2.3 Imitation Learning Approaches in Robotics . . . . . . . . . . . . . . . . 12
2.4 Conclusion . . . . . . . . . . . . . . . . . . . . . . . . . . . . . . . . . . 14
3 Tutoring Behavior 15
3.1 Behavior Modi cations in Infant-Directed Interaction . . . . . . . . . . . 15
3.1.1 Motherese . . . . . . . . . . . . . . . . . . . . . . . . . . . . . . . 15
3.1.2 Motionese . . . . . . . . . . . . . . . . . . . . . . . . . . . . . . . 16
3.2 Operationalizing Motionese . . . . . . . . . . . . . . . . . . . . . . . . . 17
3.2.1 Methodology of Qualitative Data Analysis . . . . . . . . . . . . . 17
3.2.2 Annotations . . . . . . . . . . . . . . . . . . . . . . . . . . . . . . 18
3.2.3 Visualizations . . . . . . . . . . . . . . . . . . . . . . . . . . . . . 20
3.2.4 Quantitative Measures for Motionese . . . . . . . . . . . . . . . . 22
vCONTENTS
4 Analyzing Tutoring Behavior 29
4.1 The Motionese Corpus . . . . . . . . . . . . . . . . . . . . . . . . . . . . 30
4.2 Motionese Compared to Modi cations in Tutoring Robots . . . . . . . . 31
4.2.1 Data . . . . . . . . . . . . . . . . . . . . . . . . . . . . . . . . . . 33
4.2.2 Method . . . . . . . . . . . . . . . . . . . . . . . . . . . . . . . . 35
4.2.3 Results . . . . . . . . . . . . . . . . . . . . . . . . . . . . . . . . 37
4.3 Motionese Toward Children of Di erent Age . . . . . . . . . . . . . . . . 42
4.3.1 Data . . . . . . . . . . . . . . . . . . . . . . . . . . . . . . . . . . 42
4.3.2 Method . . . . . . . . . . . . . . . . . . . . . . . . . . . . . . . . 43
4.3.3 Results . . . . . . . . . . . . . . . . . . . . . . . . . . . . . . . . 43
4.4 Discussion . . . . . . . . . . . . . . . . . . . . . . . . . . . . . . . . . . . 44
5 Analyzing Learner Behavior 47
5.1 Feedback: Children’s Contribution to Tutoring Interactions . . . . . . . 48
5.1.1 Data . . . . . . . . . . . . . . . . . . . . . . . . . . . . . . . . . . 49
5.1.2 Method . . . . . . . . . . . . . . . . . . . . . . . . . . . . . . . . 49
5.1.3 Group 1: Prelexical Infants (8 to 11 months) . . . . . . . . . . . 49
5.1.4 2: Early Lexical Infants (12 to 24 months) . . . . . . . . . 54
5.1.5 Group 3: Lexical Infants (25 to 30 months) . . . . . . . . . . . . 56
5.2 Discussion . . . . . . . . . . . . . . . . . . . . . . . . . . . . . . . . . . . 56
6 The Interactional Account of Motionese 59
6.1 On the Loop of the Tutor’s Action Modi cations and the Learner’s Gaze 59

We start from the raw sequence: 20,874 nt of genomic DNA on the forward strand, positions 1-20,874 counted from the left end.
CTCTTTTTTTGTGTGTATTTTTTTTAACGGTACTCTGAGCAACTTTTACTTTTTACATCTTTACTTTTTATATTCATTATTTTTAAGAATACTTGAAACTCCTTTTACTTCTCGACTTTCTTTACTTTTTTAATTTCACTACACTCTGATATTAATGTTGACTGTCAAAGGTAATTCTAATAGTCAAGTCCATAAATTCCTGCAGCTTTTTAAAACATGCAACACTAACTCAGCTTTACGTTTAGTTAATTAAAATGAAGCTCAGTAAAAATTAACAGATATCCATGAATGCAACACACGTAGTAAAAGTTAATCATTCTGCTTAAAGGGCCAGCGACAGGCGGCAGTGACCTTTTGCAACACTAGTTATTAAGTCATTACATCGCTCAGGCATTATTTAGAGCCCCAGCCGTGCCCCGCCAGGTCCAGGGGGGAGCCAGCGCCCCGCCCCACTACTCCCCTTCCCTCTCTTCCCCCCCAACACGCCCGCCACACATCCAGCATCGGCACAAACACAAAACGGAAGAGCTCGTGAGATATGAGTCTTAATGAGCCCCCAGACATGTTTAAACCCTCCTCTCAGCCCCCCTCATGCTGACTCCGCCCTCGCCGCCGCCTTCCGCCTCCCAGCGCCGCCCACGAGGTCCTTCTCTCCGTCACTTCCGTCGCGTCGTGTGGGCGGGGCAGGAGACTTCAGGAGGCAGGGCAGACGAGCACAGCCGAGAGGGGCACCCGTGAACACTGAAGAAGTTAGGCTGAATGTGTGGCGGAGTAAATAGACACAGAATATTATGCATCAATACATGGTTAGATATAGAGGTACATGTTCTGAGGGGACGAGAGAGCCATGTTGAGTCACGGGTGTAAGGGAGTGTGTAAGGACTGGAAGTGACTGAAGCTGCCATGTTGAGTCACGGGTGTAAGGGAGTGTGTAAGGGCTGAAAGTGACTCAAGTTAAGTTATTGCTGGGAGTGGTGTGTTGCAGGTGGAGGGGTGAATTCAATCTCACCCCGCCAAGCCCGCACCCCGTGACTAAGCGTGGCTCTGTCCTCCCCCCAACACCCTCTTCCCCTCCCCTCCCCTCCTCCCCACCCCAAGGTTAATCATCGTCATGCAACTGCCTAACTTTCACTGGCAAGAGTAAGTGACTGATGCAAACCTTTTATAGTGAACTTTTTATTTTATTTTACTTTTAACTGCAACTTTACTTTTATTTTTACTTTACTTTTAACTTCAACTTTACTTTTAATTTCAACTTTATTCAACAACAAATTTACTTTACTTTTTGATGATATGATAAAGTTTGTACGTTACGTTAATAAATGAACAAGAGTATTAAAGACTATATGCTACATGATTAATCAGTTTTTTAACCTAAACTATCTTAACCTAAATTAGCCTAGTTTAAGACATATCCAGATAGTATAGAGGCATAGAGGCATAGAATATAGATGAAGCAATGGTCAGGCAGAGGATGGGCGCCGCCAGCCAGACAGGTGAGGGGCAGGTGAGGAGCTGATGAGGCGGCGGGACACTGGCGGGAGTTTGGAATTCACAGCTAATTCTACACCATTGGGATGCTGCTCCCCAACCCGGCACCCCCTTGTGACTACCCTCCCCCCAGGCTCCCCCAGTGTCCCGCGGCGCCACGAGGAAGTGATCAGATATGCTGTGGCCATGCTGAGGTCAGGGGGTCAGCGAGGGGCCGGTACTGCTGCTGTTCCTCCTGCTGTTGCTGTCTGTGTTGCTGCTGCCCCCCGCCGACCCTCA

6.1.1 Data . . . . . . . . . . . . . . . . . . . . . . . . . . . . . . . . . . 60
6.1.2 Method . . . . . . . . . . . . . . . . . . . . . . . . . . . . . . . . 60
6.1.3 Starting Point: Variability of Hand Trajectories . . . . . . . . . . 62
6.1.4 Empirical Observations on the Interplay between the Tutor’s
Hand Motions and the Learner’s Gaze . . . . . . . . . . . . . . . 64
6.1.5 Systematization: From Empirical Observations to Formal De-
scription . . . . . . . . . . . . . . . . . . . . . . . . . . . . . . . . 65
6.2 Discussion . . . . . . . . . . . . . . . . . . . . . . . . . . . . . . . . . . . 75
7 A Human-Robot Interaction Study of Feedback in an Imitation Learn-
ing Scenario 79
7.1 Motivation to Investigate Online and Turn-based Feedback in a Demonstration-
Action Loop . . . . . . . . . . . . . . . . . . . . . . . . . . . . . . . . . . 79
7.2 Design and Realization . . . . . . . . . . . . . . . . . . . . . . . . . . . . 81
7.2.1 Subjects . . . . . . . . . . . . . . . . . . . . . . . . . . . . . . . . 82
7.2.2 Setting and Experimental Conditions . . . . . . . . . . . . . . . . 82
7.2.3 Hypotheses . . . . . . . . . . . . . . . . . . . . . . . . . . . . . . 93
viCONTENTS
7.2.4 Technical Realization . . . . . . . . . . . . . . . . . . . . . . . . 94
7.3 Data Analysis . . . . . . . . . . . . . . . . . . . . . . . . . . . . . . . . . 96
7.3.1 Methods . . . . . . . . . . . . . . . . . . . . . . . . . . . . . . . . 96
7.3.2 Results . . . . . . . . . . . . . . . . . . . . . . . . . . . . . . . . 97
7.4 Discussion . . . . . . . . . . . . . . . . . . . . . . . . . . . . . . . . . . . 102
7.4.1 Feedback Strategies . . . . . . . . . . . . . . . . . . . . . . . . . 103
8 Conclusion 105
References 109
A Conventions for Transcription 115
B Table Overviewing the Results of the Analysis of Tutoring Behavior121
C Questionnaire for Human-Robot Interaction Study 123
D Interview for Human-Robot Interaction Study 127
viiCONTENTS